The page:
As managers have gone their own way in setting discount rates, and have invested relatively less than economists would have expected, many have nonetheless embraced green projects. To a large extent, Gormsen, Huber, and Booth PhD student Sangmin Oh write, the level of green investment is determined by companies’ own perceptions of their cost of capital, and managers think that the cost of capital, potentially driven down by the rise in green investing, is lower for green projects.

Green investing is, of course, a cause célèbre for many investors, while others consider it a politically misguided crusade. But as the controversy has raged, its advocates have seemingly made significant progress in lowering companies’ perceived cost of capital for green investments.

The growing popularity of ESG investing impelled this progress. Until 2016, Gormsen, Huber, and Oh’s research indicates, the perceived difference in the green-versus-brown cost of capital was next to zero. But between then and 2021, the gap expanded to the point where the cost of capital for the greenest companies was almost 1.5 percentage points lower than for the brownest. Paralleling that change, discount rates for the greenest bunch were about 3 percentage points lower than for the brownest companies.

Green investing makes a real impact

Investor funds flowing into green companies have lowered these companies’ perceived cost of capital over time, research finds. 

These gaps may be large enough to have real-world implications, the researchers write. Specifically, the differences in discount rates could shift investment from brown to green corporations enough to reduce company-level emissions by 20 percent in the long run, Gormsen, Huber, and Oh calculate. This finding, they assert, indicates that climate capitalists—people who invest in green companies in order to encourage more green investments—could play an important role in stimulating environmentally friendly production.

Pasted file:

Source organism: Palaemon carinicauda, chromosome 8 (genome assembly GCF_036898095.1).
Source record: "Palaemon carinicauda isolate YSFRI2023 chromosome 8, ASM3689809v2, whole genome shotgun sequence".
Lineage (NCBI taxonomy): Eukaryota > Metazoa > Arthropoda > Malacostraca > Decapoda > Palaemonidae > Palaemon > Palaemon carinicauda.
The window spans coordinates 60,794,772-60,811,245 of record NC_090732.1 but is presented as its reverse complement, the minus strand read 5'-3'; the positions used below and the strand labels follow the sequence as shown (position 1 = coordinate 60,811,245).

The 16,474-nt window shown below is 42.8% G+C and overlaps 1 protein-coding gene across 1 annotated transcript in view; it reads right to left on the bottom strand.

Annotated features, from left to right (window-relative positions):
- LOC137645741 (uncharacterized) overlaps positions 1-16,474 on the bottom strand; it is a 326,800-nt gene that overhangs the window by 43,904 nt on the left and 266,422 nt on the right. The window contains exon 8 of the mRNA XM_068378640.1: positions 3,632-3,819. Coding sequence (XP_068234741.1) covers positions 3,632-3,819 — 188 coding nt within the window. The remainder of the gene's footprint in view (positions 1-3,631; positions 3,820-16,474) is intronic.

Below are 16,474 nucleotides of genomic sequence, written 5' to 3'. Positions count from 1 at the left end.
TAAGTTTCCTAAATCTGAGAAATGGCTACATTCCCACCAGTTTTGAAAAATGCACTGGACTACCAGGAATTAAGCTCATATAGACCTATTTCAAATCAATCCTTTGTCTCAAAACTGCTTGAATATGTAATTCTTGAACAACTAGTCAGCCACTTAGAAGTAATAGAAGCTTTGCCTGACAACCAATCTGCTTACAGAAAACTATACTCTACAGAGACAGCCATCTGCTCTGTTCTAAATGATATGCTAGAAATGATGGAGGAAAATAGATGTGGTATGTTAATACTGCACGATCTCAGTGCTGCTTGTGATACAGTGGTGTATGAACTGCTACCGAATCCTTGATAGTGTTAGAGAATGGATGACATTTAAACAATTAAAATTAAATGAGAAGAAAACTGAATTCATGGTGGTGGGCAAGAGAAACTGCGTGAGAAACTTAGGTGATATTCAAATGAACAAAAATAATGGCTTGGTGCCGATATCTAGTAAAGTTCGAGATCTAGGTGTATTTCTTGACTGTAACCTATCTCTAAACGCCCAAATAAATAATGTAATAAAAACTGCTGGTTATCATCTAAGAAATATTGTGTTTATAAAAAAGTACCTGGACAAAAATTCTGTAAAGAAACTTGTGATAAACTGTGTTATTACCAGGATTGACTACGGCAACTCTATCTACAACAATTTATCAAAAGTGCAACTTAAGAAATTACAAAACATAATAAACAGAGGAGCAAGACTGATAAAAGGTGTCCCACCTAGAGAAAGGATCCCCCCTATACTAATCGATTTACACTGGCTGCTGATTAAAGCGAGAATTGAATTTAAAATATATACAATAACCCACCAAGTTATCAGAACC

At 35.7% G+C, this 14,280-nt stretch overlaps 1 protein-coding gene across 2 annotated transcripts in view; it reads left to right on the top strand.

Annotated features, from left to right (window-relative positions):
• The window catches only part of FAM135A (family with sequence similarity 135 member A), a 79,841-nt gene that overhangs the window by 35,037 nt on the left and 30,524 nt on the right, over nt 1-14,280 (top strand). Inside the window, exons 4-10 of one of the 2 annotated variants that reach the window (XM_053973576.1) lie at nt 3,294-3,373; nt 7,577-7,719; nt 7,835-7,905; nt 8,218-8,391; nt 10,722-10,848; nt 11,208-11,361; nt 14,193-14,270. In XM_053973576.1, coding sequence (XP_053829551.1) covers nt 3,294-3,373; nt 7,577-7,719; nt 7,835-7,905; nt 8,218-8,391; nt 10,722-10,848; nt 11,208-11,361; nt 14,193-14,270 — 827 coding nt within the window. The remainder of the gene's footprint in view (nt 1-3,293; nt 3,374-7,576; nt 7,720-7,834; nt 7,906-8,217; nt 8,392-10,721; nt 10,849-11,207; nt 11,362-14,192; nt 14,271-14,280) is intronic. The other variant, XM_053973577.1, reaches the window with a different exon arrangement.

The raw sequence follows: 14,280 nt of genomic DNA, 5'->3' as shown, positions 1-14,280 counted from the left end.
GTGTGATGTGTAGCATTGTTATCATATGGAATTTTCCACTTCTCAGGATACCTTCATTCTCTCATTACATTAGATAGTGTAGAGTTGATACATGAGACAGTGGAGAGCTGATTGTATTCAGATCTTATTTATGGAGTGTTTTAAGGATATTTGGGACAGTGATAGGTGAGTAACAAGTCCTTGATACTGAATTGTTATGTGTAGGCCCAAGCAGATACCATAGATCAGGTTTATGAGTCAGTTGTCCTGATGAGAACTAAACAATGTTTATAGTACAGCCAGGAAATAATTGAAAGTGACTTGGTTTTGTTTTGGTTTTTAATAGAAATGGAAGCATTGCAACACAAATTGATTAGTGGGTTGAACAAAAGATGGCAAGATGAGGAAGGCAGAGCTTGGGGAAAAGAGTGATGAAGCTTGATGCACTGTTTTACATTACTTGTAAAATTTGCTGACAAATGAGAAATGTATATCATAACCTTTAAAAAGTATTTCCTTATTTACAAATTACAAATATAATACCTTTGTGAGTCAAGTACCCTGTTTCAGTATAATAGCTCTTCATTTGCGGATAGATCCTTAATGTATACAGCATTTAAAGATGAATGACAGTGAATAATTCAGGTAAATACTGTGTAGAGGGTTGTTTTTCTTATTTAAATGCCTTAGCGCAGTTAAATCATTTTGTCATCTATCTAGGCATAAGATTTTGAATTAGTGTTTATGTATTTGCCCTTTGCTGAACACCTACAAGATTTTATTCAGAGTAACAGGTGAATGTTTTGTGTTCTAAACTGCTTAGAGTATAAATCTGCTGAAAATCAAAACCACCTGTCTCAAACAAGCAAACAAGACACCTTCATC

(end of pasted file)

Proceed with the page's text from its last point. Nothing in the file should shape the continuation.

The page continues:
As it happens, late 2023 saw a sell-off in green stocks, with wind and solar shares hammered. Two-thirds of the 620 people who responded to a Bloomberg Markets Live Pulse survey indicated wariness toward electric-vehicle stocks. The iShares Global Clean Energy ETF lost 20 percent of its value in 2023, after having risen 140 percent in 2020. After disappointing returns, investors were fleeing sustainable funds, reported the Wall Street Journal in November, under the headline “Wall Street’s ESG Craze Is Fading.”

That could be bad news for the fight against climate change. Money pouring into or out of companies with green credentials could tip the scales for executives weighing whether or not to build wind farms, solar panels, or electric vehicles, which may help to explain the complicated politics in the US around ESG investing. Some Republicans have alleged that such investments prioritize political goals over investor returns, and a group of 26 Republican-led states, with Texas and Utah at the helm, has in court challenged a federal rule from the Biden administration that allows retirement plans to consider ESG issues in investment decisions. After a judge tossed out the suit this past September, the group announced plans to file an appeal. This followed a failed attempt by Congress to repeal the same rule.

But those large clean energy projects rising out of Texas, Iowa, Oklahoma, and other red states are evidence that company executives are betting they’ll make money. This past November, despite the ESG backlash and investors fleeing green stocks, Longroad Energy, a Massachusetts company with projects under construction in Arizona, among other places, secured $600 million in debt financing to expand its renewables portfolio.

Such investments figure into cost calculations and may produce decisions that an array of politicians may not like. But if a corporation’s path to financial returns happens to lower emissions, muscle out dirtier alternatives, and even turn fanciful notions of hydrogen power and carbon capture into commercial reality, the company’s managers are unlikely to quibble. When they think going green will be profitable, that’s the direction they will be going.